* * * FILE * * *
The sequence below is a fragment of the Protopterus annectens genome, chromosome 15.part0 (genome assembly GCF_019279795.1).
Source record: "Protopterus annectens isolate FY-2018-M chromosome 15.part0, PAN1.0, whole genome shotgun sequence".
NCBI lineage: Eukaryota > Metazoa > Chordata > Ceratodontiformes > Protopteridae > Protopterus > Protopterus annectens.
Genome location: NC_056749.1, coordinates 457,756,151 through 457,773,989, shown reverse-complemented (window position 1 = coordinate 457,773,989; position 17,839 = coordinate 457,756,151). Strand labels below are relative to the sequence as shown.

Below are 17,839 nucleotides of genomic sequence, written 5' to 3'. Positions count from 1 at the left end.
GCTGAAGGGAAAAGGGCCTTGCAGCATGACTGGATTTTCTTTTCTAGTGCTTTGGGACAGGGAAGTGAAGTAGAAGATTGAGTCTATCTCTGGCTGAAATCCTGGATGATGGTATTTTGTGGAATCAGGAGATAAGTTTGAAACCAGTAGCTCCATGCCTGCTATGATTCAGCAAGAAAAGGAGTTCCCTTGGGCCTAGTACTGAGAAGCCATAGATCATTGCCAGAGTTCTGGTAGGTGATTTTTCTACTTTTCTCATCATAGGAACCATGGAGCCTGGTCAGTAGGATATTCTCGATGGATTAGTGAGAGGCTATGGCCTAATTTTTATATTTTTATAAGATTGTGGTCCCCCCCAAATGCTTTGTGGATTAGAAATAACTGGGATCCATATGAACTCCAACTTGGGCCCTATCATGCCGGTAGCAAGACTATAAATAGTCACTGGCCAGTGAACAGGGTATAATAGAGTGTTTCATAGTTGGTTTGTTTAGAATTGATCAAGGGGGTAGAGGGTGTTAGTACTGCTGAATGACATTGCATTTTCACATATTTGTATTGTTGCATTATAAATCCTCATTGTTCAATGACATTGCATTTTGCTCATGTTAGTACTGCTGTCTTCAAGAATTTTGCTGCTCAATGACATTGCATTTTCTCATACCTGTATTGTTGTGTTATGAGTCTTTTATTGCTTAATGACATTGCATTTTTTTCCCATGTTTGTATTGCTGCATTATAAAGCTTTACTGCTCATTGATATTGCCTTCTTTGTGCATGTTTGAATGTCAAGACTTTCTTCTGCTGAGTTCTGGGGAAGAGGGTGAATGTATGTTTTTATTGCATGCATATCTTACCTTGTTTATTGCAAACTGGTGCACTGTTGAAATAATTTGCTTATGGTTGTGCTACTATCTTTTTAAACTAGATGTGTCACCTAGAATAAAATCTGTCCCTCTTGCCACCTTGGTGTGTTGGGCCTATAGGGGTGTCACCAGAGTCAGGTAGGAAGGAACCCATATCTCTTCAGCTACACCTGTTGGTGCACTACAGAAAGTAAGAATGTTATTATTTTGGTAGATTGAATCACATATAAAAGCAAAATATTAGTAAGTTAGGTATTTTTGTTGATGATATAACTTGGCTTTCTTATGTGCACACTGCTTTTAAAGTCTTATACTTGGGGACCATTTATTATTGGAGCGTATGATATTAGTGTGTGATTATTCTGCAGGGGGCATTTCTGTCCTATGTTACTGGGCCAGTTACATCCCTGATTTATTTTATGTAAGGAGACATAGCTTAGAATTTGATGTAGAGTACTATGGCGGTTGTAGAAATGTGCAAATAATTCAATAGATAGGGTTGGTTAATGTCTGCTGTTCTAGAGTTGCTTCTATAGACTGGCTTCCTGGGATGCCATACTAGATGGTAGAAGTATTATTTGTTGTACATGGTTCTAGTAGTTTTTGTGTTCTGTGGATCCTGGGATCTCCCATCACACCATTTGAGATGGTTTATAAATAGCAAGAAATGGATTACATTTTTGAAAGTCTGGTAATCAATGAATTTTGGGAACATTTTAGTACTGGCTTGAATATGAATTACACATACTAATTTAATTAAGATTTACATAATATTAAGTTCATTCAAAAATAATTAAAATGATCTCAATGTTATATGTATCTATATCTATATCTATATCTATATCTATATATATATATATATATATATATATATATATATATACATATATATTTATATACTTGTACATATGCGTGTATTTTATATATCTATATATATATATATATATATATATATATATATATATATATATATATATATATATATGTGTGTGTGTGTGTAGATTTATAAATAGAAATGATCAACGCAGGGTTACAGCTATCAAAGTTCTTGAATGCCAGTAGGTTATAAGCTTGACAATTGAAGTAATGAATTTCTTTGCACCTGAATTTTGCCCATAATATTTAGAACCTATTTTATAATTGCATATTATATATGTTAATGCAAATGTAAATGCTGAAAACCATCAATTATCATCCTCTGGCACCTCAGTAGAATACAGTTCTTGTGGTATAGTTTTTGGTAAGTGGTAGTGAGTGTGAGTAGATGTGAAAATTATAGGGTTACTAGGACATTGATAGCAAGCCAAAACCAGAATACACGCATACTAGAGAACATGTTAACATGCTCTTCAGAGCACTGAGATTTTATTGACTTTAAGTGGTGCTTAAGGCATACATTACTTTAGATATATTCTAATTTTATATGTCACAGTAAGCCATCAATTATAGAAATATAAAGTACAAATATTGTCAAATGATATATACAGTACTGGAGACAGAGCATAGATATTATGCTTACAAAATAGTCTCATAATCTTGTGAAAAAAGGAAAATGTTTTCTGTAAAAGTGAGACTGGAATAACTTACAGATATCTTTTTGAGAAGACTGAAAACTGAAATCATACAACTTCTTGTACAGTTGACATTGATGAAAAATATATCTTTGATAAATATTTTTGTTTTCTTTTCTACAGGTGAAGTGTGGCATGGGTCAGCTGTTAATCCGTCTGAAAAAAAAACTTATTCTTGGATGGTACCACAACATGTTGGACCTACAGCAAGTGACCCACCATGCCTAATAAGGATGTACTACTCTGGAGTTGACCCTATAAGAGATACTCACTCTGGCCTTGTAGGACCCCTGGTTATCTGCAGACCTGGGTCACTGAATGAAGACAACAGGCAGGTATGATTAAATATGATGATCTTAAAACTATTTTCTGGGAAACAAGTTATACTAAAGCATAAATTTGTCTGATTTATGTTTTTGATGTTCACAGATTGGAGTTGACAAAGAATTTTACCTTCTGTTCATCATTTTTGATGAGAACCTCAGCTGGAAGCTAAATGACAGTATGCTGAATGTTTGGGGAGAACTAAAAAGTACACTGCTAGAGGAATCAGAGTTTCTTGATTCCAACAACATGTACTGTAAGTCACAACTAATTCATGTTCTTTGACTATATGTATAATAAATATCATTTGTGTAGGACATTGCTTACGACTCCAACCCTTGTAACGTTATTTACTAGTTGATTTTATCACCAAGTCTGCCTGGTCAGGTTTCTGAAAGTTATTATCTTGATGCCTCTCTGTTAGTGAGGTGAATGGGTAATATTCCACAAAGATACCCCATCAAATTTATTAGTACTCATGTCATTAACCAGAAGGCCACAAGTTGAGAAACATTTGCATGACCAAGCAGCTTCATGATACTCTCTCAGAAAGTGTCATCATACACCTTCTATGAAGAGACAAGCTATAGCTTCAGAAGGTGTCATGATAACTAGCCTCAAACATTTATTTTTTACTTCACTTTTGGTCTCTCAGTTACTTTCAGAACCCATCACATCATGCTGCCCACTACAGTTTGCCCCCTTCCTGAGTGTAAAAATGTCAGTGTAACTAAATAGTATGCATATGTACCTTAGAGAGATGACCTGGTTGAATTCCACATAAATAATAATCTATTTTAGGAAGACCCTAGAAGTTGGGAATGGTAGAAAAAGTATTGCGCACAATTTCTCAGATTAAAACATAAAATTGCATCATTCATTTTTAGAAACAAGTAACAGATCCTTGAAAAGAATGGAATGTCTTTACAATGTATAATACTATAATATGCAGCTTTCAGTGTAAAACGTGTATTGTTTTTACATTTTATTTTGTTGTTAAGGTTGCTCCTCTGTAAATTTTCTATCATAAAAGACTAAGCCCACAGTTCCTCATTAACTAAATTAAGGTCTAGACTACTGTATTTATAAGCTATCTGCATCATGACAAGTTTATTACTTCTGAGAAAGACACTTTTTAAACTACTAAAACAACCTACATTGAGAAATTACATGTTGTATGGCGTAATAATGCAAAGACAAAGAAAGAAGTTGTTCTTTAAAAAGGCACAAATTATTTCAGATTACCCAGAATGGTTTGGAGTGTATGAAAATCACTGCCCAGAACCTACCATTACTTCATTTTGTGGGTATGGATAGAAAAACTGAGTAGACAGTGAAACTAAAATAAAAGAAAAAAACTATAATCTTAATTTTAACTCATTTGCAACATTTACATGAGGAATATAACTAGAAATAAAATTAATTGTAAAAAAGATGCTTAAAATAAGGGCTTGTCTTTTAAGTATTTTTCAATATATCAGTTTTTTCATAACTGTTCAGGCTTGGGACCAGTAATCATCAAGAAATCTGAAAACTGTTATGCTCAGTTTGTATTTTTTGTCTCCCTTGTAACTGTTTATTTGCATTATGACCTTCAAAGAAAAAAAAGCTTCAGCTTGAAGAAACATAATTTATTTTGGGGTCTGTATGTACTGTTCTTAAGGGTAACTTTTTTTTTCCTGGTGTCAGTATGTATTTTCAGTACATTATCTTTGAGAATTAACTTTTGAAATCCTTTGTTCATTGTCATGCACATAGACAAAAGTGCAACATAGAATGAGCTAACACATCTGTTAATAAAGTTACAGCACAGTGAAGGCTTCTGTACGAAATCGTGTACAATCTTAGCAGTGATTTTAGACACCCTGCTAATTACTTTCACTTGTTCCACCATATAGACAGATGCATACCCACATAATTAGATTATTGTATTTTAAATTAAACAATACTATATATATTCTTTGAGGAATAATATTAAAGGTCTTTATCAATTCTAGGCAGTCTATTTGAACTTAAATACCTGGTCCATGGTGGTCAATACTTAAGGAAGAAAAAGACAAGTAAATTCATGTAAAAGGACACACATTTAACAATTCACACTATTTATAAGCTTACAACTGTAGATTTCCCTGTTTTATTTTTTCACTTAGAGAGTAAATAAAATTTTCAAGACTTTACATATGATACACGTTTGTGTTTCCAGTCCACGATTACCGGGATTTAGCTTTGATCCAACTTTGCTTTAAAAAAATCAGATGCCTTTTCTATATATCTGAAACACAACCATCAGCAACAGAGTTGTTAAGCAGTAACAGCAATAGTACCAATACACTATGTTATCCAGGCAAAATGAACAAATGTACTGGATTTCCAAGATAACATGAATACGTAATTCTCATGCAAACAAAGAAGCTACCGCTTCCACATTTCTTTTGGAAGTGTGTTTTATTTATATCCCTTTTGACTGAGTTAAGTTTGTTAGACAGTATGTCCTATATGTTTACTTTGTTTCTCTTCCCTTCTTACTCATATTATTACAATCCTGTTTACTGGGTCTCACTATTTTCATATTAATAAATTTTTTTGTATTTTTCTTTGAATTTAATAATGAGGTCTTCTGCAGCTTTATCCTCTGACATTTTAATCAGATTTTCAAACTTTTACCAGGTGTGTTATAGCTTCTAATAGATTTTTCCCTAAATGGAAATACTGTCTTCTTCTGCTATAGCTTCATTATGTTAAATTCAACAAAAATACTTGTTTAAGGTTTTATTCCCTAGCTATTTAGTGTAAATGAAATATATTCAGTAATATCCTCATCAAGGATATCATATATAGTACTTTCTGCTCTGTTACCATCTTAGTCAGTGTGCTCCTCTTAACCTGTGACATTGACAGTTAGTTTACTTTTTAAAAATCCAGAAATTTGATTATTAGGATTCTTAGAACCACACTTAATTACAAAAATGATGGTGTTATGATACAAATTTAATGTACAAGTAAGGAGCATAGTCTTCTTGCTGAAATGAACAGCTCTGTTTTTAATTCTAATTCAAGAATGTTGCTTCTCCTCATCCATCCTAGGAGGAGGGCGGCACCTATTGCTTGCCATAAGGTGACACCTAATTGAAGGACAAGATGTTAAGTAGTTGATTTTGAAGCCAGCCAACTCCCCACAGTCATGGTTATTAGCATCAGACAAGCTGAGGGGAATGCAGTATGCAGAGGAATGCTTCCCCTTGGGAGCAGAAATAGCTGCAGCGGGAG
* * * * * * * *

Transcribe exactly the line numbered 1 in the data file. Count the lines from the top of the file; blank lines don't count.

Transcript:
The sequence below is a fragment of the Protopterus annectens genome, chromosome 15.part0 (genome assembly GCF_019279795.1).